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Take the following sentence:

And even if the program inputted one token and then invoked newLine(), wouldn't it input a blank?

I've been told that this sentence has a clear pronoun reference. Why? Couldn't it refer to either program or token?

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    It seems to me that the sentence has already established that the program is the thing doing the inputting. – bye Aug 26 '14 at 10:43
  • 'Even if Hewy made friends with Dewy, would he be any the happier?' sounds ambiguous to me. Both 'Even if John made friends with Sue, would s/he be any the happier?' are acceptable. – Edwin Ashworth Aug 26 '14 at 10:59
  • What's confusing about this sentence isn't the pronouns, it's the verb. What does "inputted" mean: "provided input" (grammatically, the normal function of -ed), or "accepted input" (semantically, the normal function of a program)? – Dan Bron Aug 26 '14 at 11:23
  • If the reader doesn't know that newLine() is not a program that inputs anything -- token, program, blank, or newLine() -- the antecedent of it is extremely ambiguous. Answer: ask the potential reader. Apparently this is what happened. Solution: eliminate all unnecessary ambiguity (this step requires recognizing it). – John Lawler Aug 26 '14 at 15:56
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    Why not assume newLine() is the referent? It is closest. And it can actually take input of a sort, in the form of a parameter, or a request for system input, whereas a token seldom does so, being something that just gets moved and accounted. Almost all antecedents are ambiguous if you play dumb. Those rules just aren't convincing. Basically, none of this makes sense out of context. Even in context, wouldn't it output a blank. – Jon Jay Obermark Aug 27 '14 at 0:17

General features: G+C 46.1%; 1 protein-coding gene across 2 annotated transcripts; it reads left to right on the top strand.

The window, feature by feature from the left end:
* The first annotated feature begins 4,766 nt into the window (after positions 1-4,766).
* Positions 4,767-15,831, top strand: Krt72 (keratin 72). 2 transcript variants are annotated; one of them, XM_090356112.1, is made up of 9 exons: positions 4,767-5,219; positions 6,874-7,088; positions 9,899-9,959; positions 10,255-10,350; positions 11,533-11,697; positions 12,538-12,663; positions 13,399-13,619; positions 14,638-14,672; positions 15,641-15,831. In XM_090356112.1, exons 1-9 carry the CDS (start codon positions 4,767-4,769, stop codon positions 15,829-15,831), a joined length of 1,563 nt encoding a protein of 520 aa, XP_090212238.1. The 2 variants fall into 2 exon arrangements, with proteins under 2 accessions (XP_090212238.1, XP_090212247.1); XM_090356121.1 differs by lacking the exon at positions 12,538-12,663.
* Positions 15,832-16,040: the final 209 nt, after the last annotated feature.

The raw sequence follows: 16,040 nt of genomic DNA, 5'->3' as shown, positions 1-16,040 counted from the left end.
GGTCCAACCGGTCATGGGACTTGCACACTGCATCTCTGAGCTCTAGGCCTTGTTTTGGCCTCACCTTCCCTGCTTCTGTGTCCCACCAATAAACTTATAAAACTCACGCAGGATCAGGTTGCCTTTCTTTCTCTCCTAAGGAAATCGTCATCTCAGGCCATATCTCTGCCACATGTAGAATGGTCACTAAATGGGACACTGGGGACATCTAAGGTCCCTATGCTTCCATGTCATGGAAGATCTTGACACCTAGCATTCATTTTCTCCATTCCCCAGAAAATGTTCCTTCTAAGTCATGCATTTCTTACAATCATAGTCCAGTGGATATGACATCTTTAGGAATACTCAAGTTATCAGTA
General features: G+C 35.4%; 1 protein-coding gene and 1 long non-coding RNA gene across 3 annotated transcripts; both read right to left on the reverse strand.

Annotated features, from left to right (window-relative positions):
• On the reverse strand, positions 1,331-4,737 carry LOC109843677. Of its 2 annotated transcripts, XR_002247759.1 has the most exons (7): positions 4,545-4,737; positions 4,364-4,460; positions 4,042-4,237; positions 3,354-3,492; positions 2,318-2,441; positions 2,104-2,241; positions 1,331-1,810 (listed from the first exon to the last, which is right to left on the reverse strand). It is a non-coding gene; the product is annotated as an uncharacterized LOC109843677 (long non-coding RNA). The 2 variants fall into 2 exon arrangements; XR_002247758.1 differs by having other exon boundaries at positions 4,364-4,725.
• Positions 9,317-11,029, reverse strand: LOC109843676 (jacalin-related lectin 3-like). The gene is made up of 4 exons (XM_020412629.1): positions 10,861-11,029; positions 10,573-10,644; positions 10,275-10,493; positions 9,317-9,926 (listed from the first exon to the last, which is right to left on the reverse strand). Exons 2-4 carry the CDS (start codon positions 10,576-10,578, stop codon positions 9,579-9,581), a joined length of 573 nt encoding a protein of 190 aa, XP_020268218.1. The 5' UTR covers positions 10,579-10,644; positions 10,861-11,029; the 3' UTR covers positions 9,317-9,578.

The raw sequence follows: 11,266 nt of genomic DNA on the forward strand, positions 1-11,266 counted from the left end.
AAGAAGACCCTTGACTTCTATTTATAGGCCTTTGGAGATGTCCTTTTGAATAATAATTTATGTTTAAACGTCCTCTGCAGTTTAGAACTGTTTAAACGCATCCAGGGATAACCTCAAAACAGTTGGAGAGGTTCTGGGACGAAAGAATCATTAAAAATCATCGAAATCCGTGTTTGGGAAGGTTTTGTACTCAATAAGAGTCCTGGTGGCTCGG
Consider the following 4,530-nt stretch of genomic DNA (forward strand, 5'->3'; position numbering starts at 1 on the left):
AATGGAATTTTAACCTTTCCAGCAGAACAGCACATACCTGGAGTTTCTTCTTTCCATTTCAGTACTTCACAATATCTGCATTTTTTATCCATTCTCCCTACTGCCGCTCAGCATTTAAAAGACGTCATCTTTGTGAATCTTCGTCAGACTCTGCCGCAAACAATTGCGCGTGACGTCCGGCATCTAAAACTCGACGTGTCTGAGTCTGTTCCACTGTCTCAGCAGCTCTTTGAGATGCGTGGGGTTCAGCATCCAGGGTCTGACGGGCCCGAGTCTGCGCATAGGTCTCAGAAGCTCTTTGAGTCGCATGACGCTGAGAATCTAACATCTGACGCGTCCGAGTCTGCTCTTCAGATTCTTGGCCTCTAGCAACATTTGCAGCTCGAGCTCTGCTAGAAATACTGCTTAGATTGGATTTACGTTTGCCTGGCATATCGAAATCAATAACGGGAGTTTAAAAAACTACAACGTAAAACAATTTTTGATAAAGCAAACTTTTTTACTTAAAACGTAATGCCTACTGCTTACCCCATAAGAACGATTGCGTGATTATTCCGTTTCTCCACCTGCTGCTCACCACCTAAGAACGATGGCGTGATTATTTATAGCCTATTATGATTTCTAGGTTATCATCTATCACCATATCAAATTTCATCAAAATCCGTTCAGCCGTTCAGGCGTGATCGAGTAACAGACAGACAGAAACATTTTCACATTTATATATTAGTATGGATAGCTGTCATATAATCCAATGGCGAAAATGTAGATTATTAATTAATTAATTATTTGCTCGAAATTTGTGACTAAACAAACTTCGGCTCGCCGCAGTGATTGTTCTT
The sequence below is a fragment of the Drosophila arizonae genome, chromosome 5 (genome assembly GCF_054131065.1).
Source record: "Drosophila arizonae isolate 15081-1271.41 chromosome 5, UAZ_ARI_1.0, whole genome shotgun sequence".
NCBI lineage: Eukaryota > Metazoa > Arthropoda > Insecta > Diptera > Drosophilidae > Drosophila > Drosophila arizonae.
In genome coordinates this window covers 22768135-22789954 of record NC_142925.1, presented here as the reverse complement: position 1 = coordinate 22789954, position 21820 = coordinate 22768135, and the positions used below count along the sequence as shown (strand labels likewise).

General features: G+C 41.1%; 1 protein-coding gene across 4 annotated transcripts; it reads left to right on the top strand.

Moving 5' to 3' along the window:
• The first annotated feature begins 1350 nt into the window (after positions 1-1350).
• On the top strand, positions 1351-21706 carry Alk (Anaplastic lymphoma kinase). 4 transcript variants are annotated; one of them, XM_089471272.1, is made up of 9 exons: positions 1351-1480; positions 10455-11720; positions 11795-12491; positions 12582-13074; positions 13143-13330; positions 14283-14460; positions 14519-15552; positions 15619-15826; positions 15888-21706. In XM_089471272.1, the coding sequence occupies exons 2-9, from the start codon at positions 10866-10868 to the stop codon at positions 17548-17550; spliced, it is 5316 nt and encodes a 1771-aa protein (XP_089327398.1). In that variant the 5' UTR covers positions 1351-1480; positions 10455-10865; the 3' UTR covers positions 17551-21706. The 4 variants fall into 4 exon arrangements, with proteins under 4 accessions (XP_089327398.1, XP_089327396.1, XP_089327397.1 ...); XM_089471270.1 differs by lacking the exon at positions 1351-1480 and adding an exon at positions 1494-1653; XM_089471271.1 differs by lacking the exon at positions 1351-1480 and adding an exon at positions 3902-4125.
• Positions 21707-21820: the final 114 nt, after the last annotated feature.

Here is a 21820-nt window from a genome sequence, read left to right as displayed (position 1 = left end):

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Grammatically, yes. Semantically, no.

The first sentence has program as the subject of input, with token being the object. Since the following sentence uses the same word in an obviously parallel manner, we unambiguously deduce that the subject is the same, especially because tokens do not usually input anything in programs.

As Edwin shows in his comment, the grammatical ambiguity can be made semantic as well (making the sentence properly ambiguous) if you change the sentence around so that the verb in the second clause can plausibly apply to either subject or object of the first clause:

When John gets to use Steve as a punching bag, is he doing him a favour?

It's unclear here whether Steve is doing John a favour by letting himself be used as a punching bag, or whether John is doing Steve (presumably a masochist) a favour by using him as a punching bag, because neither interpretation really makes that much sense, and both are somewhat unlikely.

Ambiguity is usually the result of two or more possible interpretations being too close in likelihood, more than of them just being there.

  • "Grammatically, yes. Pragmatically, no."? – Edwin Ashworth Aug 26 '14 at 16:15

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